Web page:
The collapse of her marriage, not to mention a three-story fall, sends a woman back home to Charleston, S.C., to investigate her father's disappearance, in Crouch's sardonic second (Girls in Trucks, 2008). Hannah, 35, and her now-estranged husband Jon are sudden San Francisco millionaires-their online sex-toy business has taken off. Her drinking and infidelity have driven Jon away. Hannah suffered her most intractable emotional wound 24 years before, the day her father Buzz, a successful doctor, motored out alone into Charleston harbor, accompanied only by the family dog, Tucker. He never showed up for his son Palmer's soccer game that afternoon. His boat was found, containing only Tucker. Buzz's body was never recovered. His beautiful wife, Daisy, moved on and married DeWitt, Charleston's wealthiest man. Hannah has always compared her looks-she resembles her father, whose features look too big on her-unfavorably to her mother's. After drunkenly scaling Jon's apartment building to prove her love, and losing her footing thanks to a yapping terrier, she wakes up in the hospital. Jon and Daisy give her a choice: recuperation in Charleston, or rehab. Rooting among old photos in DeWitt's mansion, she discovers some unsettling clues. One snapshot shows Daisy and Buzz at a party with a group of stoned, hippie-like friends. Hovering in the background is DeWitt. But Daisy claimed not to have met DeWitt until after Buzz vanished. Palmer, a veterinarian, is quarreling with his boyfriend Tom over whether they want a child-as if gay life in Charleston wasn't challenging enough. In his mind, Palmer obsessively revisits his father's last day-was Buzz driven to suicide after accidentally spotting Palmerin flagrante with another boy? Only Hannah still thinks Buzz may be alive. But if he is, why did he abandon her? Although it's believable, one senses Hannah's quest for Buzz is merely a pretext-self-knowledge and redefinition of family are the real goals here. Sunny outlook with enough clouds to keep it interesting.
Irina Reyn
"Katie Crouch's novel-about hope, healing, and coming home Southern-style-is not only moving and suspenseful and wise, but hilarious! Suffused with sassy intelligence and warmth, Men and Dogs gripped me from the first page and wouldn't let go."
Michelle Richmond
"In Men and Dogs, Katie Crouch serves up a heartfelt reminder to Southerners-gone-astray why we love the South, why we left it, and why we inevitably return. Smart, stubborn, and hell-bent on self-destruction, Hannah is the kind of heroine you want to be friends with in your other, messier, more interesting life. Best experienced on a porch swing (mimosas optional), this novel is a winner."
Carmela Ciuraru - San Francisco Chronicle
"wonderful .... Despite her quick wit and caustic humor, Hannah is a haunted figure—she's never come to terms with the loss of her father, who disappeared without a trace on a fishing trip, presumed to have drowned, when she was 11 years old.... Crouch is too smart a writer to craft a damaged-woman-goes-home-again-and-finds-healing-and-redemption story. She knows that real life all too often disappoints.... Men and Dogs is an absorbing mystery.... Yet it's a compelling family drama, too, with enough dark humor tossed in at unexpected moments, thus avoiding melodrama. Crouch blends these elements seamlessly—and rather than deliver an eye-rolling happy ending, she gives us exactly the ending we hope for."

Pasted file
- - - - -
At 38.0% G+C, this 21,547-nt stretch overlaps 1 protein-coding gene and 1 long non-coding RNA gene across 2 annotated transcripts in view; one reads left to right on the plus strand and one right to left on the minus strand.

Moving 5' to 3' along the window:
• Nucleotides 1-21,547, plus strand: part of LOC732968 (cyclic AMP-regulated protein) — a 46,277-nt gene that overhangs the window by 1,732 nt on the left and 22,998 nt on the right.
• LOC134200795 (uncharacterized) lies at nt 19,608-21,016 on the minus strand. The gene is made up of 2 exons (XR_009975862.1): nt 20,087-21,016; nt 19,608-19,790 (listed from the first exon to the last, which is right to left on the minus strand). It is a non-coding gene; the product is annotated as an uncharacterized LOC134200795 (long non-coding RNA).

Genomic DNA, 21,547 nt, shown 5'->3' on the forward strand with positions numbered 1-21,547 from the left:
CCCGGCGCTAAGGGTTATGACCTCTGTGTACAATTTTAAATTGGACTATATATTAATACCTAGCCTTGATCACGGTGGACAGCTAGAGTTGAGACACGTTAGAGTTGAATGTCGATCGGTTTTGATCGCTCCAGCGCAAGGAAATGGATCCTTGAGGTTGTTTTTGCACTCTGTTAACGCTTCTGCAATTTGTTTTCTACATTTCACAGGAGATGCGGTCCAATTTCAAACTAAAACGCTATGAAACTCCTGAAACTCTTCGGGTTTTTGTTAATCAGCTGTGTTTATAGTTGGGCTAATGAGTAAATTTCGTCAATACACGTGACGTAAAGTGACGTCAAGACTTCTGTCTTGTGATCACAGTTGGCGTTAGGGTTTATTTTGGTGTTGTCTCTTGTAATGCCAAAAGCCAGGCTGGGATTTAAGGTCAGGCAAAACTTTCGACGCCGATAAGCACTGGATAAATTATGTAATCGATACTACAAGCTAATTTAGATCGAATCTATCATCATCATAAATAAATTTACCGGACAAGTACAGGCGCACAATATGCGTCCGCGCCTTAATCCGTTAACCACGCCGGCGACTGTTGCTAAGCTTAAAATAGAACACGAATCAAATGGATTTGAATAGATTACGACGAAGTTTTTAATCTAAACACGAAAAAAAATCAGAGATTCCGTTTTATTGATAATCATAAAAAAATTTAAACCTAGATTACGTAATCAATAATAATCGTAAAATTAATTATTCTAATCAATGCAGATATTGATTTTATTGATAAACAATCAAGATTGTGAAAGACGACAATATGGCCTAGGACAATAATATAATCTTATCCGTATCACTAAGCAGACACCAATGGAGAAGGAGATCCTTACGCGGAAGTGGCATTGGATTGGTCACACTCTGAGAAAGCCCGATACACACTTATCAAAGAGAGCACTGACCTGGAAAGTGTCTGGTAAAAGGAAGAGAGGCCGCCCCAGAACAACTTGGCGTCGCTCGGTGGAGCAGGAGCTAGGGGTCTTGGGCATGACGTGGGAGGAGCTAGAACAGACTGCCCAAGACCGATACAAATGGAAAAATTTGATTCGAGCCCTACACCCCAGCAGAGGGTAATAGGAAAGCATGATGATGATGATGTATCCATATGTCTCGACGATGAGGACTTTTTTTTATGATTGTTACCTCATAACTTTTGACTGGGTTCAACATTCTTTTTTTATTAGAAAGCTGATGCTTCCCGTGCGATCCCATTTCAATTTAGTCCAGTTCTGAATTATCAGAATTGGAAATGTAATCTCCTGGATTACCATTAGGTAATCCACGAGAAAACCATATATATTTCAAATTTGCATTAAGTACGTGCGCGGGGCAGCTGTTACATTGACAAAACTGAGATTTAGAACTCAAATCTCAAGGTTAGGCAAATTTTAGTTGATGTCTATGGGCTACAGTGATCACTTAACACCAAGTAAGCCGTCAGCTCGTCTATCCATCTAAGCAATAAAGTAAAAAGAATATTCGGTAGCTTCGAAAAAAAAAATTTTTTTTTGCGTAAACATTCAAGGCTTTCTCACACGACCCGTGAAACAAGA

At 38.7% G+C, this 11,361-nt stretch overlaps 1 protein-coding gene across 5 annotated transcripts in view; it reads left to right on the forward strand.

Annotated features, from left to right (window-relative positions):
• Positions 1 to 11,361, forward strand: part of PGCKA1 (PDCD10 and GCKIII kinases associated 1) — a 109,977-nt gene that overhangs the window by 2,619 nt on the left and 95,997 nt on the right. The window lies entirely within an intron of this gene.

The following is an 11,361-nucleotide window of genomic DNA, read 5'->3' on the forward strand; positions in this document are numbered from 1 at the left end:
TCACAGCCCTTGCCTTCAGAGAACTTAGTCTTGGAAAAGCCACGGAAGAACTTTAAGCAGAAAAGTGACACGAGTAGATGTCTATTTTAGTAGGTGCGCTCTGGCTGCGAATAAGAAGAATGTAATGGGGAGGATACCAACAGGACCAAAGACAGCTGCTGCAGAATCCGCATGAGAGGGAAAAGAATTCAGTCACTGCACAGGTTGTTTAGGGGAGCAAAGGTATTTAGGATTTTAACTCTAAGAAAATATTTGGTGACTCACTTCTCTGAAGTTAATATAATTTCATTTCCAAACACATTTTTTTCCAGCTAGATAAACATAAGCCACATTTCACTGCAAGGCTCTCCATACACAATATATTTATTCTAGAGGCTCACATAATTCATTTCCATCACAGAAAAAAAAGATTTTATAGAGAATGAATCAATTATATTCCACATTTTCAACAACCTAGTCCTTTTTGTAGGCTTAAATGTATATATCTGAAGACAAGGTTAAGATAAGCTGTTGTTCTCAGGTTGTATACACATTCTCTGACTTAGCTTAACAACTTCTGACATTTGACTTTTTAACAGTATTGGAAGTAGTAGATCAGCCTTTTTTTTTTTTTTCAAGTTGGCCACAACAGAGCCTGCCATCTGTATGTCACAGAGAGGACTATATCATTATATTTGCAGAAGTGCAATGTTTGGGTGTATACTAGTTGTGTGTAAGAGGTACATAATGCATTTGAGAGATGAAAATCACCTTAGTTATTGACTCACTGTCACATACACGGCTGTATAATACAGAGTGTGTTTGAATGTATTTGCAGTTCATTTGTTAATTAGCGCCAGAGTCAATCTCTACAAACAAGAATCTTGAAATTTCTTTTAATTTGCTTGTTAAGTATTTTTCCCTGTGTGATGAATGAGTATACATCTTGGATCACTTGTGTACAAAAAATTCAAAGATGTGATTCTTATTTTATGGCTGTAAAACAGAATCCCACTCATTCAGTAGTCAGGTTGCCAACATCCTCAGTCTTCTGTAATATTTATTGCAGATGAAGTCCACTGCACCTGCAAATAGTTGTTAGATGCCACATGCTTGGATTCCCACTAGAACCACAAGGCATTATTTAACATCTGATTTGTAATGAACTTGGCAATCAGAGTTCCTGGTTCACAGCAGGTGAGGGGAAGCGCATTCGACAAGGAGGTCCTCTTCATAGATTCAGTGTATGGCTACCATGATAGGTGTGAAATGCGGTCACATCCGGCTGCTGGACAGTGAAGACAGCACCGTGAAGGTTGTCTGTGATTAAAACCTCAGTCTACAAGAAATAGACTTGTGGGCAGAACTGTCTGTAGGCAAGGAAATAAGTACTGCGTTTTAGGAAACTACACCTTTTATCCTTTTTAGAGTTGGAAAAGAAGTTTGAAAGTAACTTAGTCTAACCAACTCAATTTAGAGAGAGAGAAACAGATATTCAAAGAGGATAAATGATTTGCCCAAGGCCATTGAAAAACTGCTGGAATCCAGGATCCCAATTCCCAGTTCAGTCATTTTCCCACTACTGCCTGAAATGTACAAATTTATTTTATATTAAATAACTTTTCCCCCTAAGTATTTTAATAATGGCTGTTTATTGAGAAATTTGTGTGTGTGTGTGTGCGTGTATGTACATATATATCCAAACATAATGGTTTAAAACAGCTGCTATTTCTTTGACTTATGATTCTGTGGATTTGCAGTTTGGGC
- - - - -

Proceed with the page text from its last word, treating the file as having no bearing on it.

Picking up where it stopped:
Carmela Ciuraru
wonderful .... Despite her quick wit and caustic humor, Hannah is a haunted figure—she's never come to terms with the loss of her father, who disappeared without a trace on a fishing trip, presumed to have drowned, when she was 11 years old.... Crouch is too smart a writer to craft a damaged-woman-goes-home-again-and-finds-healing-and-redemption story. She knows that real life all too often disappoints.... Men and Dogs is an absorbing mystery.... Yet it's a compelling family drama, too, with enough dark humor tossed in at unexpected moments, thus avoiding melodrama. Crouch blends these elements seamlessly—and rather than deliver an eye-rolling happy ending, she gives us exactly the ending we hope for.
San Francisco Chronicle
Lucinda Rosenfeld
"Katie Crouch is at her stealthy best in this tale of unresolved memories and early mid-life crisis. Men and Dogs sucks you in and won't let go."
Adriana Trigiani
"Katie Crouch is an American original. Men and Dogs is an opus of the struggle between a daughter and her father and the wounds and jubilation carried from that relationship into marriage and adulthood. It is, in turns, poignant, revealing, hilarious and sad. This is a great pick for book clubs everywhere! Katie's novel will not only inspire a lively discussion, it will ignite one!"
Marisa de los Santos
"Katie Crouch's great gifts-a wry, unflinching intelligence and the ability to create flawed, complicated characters-drive this story of a woman who must reckon with her past in order to move into her future. Hannah is exasperating, magnetic, and breathtakingly real."

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Product Details

ISBN-13:
9780316002141
Publisher:
Little, Brown and Company
Publication date:
04/07/2011
Pages:
304
Sales rank:
627,327
Product dimensions:
5.40(w) x 8.20(h) x 0.90(d)